How does a compiler work in IDEs

Editors, compilers and integrated development environments

Editors, parsers and interpreters

One question: what does an editor have in common with a trowel?

Answering the question shouldn't be particularly difficult, as the trowel is just as much a hand tool of every bricklayer as an editor is a hand tool of every programmer. No bricklayer could erect a wall of bricks without materials and hand tools, and likewise no programmer could write source code for a program without a suitable editor. In this context, the bricklayer was only mentioned as a representative of all skilled trades in which no job would be really satisfactory without job-specific hand tools.

In the simplest case, a programmer will be satisfied with a pure text editor that can only display and save the ASCII character set or a related ANSI character set.
On the other hand, an editor that can highlight the syntax of the preferred programming language is much better suited, and an editor with syntax and brackets highlighting is even better. Especially with nested instructions, an editor with highlighted brackets can make troubleshooting much easier. Notepad ++, which is available free of charge, would be perfectly suitable as an all-round editor for Windows operating systems, for example, as it supports the syntax of a large number of markup, script and programming languages.

Depending on whether it is a markup language such as HTML or XML, a script language such as JavaScript or PHP, or a programming language such as C or C ++, at least one parser, interpreter or compiler is required. With the markup languages ​​HTML (Hypertext Markup Language) and XML (Extensible Markup Language) as well as the script language JavaScript, the client-side web browser slips into the role of the parser, although in previous years different browsers tended to have different interpretations when displaying web pages.
PHP (Hypertext Preprocessor) is, however, already parsed and interpreted by the web server. A small snippet of code could certainly be produced with any editor, inserted into an HTML page and tested on a server after a file has been uploaded, but an entire application cannot. In order to be able to test PHP applications on a PC, a server, a parser, an interpreter and a browser must be installed on the computer. In contrast to a markup language, the source code is not transmitted to a client-side browser, but first processed by a parser for the server-side interpreter and the finished HTML document (also other file types or file formats generated with PHP) transmitted to the browser. In addition to an Apache server, the XAMPP software package contains all the tools required to successfully test PHP applications on a home computer.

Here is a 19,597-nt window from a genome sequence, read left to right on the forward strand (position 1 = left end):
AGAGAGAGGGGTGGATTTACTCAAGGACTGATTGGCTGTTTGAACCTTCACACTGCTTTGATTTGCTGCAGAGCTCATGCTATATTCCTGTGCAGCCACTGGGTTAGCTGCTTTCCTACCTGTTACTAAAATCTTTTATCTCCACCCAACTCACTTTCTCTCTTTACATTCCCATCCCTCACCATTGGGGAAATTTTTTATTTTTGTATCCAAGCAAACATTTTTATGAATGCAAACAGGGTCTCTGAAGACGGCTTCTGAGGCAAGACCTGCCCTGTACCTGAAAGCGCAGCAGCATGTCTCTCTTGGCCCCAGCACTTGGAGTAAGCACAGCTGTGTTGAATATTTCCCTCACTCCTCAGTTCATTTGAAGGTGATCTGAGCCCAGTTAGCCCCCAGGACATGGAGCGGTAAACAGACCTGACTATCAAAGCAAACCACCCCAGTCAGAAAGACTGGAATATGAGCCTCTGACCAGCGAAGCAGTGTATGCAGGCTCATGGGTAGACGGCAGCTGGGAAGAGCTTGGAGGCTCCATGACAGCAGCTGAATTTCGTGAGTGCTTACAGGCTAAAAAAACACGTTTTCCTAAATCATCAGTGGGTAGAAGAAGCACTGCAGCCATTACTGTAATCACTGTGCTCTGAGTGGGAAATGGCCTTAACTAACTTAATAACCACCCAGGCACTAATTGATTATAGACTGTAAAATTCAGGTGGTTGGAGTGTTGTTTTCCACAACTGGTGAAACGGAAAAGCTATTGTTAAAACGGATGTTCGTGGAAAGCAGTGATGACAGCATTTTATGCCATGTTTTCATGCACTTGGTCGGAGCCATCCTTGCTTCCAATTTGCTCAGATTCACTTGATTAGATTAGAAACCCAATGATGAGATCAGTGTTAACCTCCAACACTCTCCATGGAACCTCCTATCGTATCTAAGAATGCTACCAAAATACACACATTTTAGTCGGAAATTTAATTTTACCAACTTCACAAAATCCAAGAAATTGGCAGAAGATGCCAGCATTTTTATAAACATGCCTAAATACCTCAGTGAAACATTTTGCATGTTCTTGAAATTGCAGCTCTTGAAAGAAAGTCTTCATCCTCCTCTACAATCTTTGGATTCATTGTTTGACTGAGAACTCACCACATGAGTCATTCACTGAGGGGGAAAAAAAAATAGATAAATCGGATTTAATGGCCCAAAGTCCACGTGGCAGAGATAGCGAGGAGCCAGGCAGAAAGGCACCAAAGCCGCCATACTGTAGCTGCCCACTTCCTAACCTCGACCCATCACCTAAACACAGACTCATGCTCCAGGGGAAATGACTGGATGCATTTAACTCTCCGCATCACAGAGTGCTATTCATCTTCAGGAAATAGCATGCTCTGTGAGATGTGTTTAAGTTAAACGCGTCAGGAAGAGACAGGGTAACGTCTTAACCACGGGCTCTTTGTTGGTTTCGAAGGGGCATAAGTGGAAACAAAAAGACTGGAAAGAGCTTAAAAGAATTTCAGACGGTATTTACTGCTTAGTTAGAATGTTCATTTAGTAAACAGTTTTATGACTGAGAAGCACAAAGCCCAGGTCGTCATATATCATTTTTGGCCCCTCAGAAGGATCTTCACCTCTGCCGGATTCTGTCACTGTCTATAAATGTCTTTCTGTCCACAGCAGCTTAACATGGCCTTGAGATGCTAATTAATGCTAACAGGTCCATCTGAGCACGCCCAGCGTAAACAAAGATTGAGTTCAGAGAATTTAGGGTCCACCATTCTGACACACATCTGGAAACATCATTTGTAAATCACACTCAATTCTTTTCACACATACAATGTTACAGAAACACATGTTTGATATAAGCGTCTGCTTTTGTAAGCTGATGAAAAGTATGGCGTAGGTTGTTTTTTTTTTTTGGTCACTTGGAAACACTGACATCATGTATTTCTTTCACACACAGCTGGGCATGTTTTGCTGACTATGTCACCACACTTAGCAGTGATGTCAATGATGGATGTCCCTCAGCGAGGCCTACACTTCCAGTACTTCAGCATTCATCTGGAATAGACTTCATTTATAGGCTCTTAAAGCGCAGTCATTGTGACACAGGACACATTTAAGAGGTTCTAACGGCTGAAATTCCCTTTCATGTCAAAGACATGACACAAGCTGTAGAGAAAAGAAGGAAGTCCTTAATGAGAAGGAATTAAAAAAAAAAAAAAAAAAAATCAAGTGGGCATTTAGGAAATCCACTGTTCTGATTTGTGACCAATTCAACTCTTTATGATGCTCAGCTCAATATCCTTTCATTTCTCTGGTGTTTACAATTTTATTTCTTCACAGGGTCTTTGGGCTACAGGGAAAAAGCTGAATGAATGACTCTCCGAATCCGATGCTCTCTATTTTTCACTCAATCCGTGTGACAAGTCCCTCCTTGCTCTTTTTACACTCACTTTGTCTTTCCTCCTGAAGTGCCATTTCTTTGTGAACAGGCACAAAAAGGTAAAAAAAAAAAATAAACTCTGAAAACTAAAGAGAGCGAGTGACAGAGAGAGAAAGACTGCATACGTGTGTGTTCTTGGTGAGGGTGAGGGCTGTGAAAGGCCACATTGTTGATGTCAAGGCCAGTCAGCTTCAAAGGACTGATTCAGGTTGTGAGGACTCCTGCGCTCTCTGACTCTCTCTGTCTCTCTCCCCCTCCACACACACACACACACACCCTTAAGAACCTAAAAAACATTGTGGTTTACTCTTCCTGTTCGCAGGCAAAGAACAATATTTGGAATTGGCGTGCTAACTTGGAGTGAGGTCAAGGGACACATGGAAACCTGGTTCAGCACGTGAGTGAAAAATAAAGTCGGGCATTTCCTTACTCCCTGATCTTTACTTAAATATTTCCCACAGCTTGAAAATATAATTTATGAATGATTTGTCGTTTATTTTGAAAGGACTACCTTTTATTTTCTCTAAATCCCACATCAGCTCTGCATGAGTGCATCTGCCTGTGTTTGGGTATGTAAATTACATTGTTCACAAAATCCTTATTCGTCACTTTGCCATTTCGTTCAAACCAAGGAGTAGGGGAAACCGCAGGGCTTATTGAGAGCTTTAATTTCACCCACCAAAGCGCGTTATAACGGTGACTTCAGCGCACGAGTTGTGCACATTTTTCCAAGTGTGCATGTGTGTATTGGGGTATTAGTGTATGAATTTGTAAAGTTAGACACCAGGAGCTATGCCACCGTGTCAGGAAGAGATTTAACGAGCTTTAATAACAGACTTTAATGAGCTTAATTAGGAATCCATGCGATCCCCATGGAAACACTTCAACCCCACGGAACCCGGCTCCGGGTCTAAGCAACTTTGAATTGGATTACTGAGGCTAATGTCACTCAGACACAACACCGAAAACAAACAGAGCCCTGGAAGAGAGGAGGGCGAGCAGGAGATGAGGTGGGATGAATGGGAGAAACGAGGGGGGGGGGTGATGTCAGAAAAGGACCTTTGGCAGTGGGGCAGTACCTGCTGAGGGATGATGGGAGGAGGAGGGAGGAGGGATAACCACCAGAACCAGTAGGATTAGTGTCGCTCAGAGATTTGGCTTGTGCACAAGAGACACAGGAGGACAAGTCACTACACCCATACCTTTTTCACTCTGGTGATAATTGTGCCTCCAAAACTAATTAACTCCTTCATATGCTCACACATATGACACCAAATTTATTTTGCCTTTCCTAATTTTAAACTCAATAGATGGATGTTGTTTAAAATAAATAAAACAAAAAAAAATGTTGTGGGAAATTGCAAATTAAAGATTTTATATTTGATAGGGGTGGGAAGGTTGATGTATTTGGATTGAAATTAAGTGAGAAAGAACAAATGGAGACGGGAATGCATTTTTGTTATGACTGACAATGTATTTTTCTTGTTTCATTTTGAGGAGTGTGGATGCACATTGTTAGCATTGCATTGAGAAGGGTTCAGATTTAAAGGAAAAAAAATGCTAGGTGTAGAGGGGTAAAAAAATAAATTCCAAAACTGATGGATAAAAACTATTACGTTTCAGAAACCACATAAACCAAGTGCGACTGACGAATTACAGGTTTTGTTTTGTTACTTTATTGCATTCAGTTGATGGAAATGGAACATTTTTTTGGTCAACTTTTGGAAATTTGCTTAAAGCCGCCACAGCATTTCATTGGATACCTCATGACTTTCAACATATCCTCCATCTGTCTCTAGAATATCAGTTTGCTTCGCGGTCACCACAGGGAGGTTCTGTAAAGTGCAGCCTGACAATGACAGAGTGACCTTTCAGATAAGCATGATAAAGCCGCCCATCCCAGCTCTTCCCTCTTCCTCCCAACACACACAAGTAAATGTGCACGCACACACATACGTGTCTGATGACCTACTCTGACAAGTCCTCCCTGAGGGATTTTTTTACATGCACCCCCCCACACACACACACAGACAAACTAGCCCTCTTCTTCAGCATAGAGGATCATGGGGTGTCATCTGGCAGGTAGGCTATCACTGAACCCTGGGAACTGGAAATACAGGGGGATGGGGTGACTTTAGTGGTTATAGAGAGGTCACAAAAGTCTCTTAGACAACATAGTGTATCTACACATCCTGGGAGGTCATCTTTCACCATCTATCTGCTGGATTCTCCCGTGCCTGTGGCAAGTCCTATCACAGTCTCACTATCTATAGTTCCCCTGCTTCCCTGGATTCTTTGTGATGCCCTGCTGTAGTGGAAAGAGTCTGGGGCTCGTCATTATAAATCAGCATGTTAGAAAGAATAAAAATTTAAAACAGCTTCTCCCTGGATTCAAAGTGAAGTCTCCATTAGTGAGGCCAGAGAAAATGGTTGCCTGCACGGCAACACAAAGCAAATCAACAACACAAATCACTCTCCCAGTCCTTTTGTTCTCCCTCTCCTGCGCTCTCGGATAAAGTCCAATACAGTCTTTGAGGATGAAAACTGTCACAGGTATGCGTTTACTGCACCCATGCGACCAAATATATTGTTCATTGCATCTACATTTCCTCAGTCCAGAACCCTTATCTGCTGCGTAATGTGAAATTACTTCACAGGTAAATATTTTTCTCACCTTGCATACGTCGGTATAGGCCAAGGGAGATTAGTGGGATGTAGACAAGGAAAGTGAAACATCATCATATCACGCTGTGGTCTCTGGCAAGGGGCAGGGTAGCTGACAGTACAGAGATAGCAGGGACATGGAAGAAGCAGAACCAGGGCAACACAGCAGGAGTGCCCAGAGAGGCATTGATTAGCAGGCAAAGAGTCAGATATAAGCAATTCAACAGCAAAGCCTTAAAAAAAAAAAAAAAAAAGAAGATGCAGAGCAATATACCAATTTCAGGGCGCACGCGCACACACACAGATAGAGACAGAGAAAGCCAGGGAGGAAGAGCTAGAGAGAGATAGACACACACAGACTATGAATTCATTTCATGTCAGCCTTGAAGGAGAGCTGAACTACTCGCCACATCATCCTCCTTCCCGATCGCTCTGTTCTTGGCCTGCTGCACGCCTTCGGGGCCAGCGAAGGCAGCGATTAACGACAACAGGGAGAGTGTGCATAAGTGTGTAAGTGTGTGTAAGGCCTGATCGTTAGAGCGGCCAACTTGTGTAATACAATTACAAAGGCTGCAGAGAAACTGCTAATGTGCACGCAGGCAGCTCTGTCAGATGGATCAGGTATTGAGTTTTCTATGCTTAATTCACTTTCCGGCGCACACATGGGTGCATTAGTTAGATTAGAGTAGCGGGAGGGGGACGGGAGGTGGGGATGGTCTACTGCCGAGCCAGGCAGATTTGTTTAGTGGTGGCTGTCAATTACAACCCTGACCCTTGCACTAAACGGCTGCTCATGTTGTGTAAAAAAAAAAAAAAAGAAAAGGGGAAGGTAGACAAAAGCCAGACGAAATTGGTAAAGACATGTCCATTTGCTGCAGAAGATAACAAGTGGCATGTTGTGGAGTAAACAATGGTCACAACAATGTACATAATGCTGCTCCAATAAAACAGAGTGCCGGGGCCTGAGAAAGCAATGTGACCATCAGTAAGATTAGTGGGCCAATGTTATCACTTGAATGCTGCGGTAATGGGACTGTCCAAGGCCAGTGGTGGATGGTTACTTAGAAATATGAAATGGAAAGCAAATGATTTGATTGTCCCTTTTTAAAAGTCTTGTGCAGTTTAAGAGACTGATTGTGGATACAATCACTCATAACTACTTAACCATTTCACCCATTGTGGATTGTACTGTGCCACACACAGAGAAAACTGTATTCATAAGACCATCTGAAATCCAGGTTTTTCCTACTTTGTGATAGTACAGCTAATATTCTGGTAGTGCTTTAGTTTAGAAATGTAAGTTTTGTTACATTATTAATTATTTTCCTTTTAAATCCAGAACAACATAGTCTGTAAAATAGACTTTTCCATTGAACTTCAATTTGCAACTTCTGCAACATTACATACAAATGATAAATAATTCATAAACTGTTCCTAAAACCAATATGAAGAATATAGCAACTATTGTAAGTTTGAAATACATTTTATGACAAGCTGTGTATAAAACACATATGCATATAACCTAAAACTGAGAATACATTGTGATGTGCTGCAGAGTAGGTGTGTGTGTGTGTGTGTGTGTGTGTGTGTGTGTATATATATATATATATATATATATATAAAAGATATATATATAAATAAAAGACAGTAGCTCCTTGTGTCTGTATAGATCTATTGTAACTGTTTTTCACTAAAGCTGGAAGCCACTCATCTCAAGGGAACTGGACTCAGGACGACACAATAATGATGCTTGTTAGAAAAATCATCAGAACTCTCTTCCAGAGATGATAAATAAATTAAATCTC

Preprocessors, compilers and linkers

The situation is completely different with the programming languages ​​C and C ++, as well as with many other high-level languages. With these programming languages, the source code of the program files is translated by a compiler into a program that can be read by machines. The process of translating in this process is called compilation. The compiler includes a preprocessor and a linker, the job of the preprocessor being to prepare source programs for compilation. This preparatory work of the preprocessor consists, among other things, in the integration of header files, in the removal of comments and superfluous empty spaces (Whitespace) from the source code, as well as in the evaluation and implementation of other preprocessor directives marked with a # hash.
After the preprocessor has prepared the source code of the program file, the compiler will translate it into machine-readable code and optimize this code in the course of the translation. If the compilation is successful, the compiler creates an object file. If a program consists of more than one program file, the compiler will also create more than one object file.
After the compiler, it is the turn of the linker. This merges several object files (if the program consists of several source files) and links to required runtime libraries, provided they contain functions declared in the corresponding header files. Functions that are contained in the C standard library, on the other hand, are not linked dynamically, but statically linked.

If the compilation went smoothly and the preprocessor, the compiler and the linker have reliably dealt with the respective obligations, a finished program with the extension "exe" should be available, at least insofar as it is a normal computer program. The situation is somewhat different with a program for a microcontroller, since the finished program is still made with the help of special hardware (Burner) must be transferred to the microcontroller in order to write it into its memory.

Graphic: Simplified representation of the compilation of a C program in the order program.c -> preprocessor -> compiler -> linker -> program.exe.

Integrated development environments

Integrated development environments for programming more extensive software applications are much better suited than individual compilers. Usually this includes an integrated development environment (called IDE for short) all necessary tools for programming and debugging, such as editor, compiler, linker, debugger and project manager. The free Visual C ++ Express Edition from Microsoft is very popular in the hobby sector. For the microcontroller sector, the MPLAB development environment from Microchip, which is also available free of charge, is worth mentioning. We would like you to have both IDEs (in the foreseeable future) introduce a little more detail.

Creating a C program with: